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May 7, 2021

Kannapolis, developer agree on thread trail, street repairs

KANNAPOLIS — Faced with a long closed session, the Kannapolis City Council dispatched business quickly during its regular meeting time on Monday evening. A public hearing on rezoning in the Summers Walk Subdivision merited the most attention.
In the fall, after much discussion, council members decided that the minimum lot size for the subdivision was too small. Ultimately, city staff presented a list of some 19 conditions as part of the development request. The developer, LStar Management, did not agree to three of the conditions, and the Planning Commission unanimously denied the request in December.
However, staff members and the developer have since resolved those three conditions, which centered on a 60-foot lot width, construction of a greenway as part of the Carolina Thread Trail, and street repairs in Shiloh Village.
The construction related to the thread trail is multijurisdictional as the trail will wind through multiple counties, City Manager Mike Legg explained. “We’re fortunate to have a developer committed to the trail. We’re going to be building pieces of this trail for some time. We’re going to have to fill in a lot of gaps.”
The developer is paying $100,000 to the city toward the construction of the thread trail.
During the public hearing segment, Thomas Robinson, who lives in Shiloh Village, inquired as to whether the streets would be fixed. The roads were not bonded by the previous developer, and it became the city’s responsibility to provide the top surface of asphalt. The developer will pay $57,500 toward street repairs, to be performed by the city. The money is due when the final plat is approved.
Wilmer Melton, the city’s director of public works, said the amount would cover the administration of the contract and repairs to Clark Street and a portion of Bennett Street. The third street, Bivens, is totally the city’s responsibility, he said.
“We are not the only community dealing with unfinished streets,” Legg said. “With developer participation, it should be done sooner than later. I think this is a pretty good deal on both sides.”
The motion passed with a unanimous vote.

In other business, council:
Heard a presentation by Donna Carpenter, CEO of the Cabarrus County Tourism Authority and Michael Bonoffski, its senior vice president of marketing and communications. The duo outlined the organization’s marketing plan for 2013-14 entitled, “Livin’ on the Edge!”
Council members are keen to draw visitors from exit 49, the Concord Mills/Bruton Smith Boulevard exit, down to Kannapolis exits 58 and 60. In particular, The Dale Trail — local stops highlighting Dale Earnhardt Sr.’s career — is especially popular for visitors to the area, most notably during NASCAR race season. Councilman Ryan Dayvault said he’d like to see more physical reminders to lure visitors here.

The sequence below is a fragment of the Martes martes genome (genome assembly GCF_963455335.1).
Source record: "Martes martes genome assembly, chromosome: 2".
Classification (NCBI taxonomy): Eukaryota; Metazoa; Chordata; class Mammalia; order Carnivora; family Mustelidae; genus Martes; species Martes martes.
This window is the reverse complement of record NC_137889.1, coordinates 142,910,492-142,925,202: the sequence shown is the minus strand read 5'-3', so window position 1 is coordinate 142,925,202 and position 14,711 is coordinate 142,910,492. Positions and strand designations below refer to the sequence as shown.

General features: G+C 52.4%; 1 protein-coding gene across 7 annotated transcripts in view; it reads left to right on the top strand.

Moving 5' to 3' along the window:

Mayor Pro Tem Roger Haas asked about a tour of Cabarrus County sites, called Experience Cabarrus County — Destination Training Tour for those in the tourism and hospitality industry. Carpenter said that the popular tour covers attractions across the county and said she’d be happy to arrange such a tour for council.
“We’re storytellers,” she said. “That’s our job.”
“As members of city council, we need to know the whole story to tell,” Councilman Tom Kincaid said. “This would be a good way to get the word out.”
• Unanimously approved a motion to award a construction contract for sewer improvements to Carver Street to Propst Construction Co. for $72,083.55.
• Presented two proclamations, one recognizing Jan. 20 as Martin Luther King Day, and a second recognizing Whitley’s Funeral Home for its 100th anniversary in business.
• Recognized Blanca Murillo, a fifth-grader at Kannapolis Intermediate School, as poster contest winner for Fire Prevention Week. Her work will be displayed all year on the Kannapolis Fire Department’s Public Safety Simulator.
• Heard a presentation from Noelle Scott, CEO and president of Cabarrus Arts Council, during which she expressed appreciation to council for its partnership with the arts council. Mayor Darrell Hinnant reciprocated.
Freelance writer Susan Shinn lives in Salisbury.

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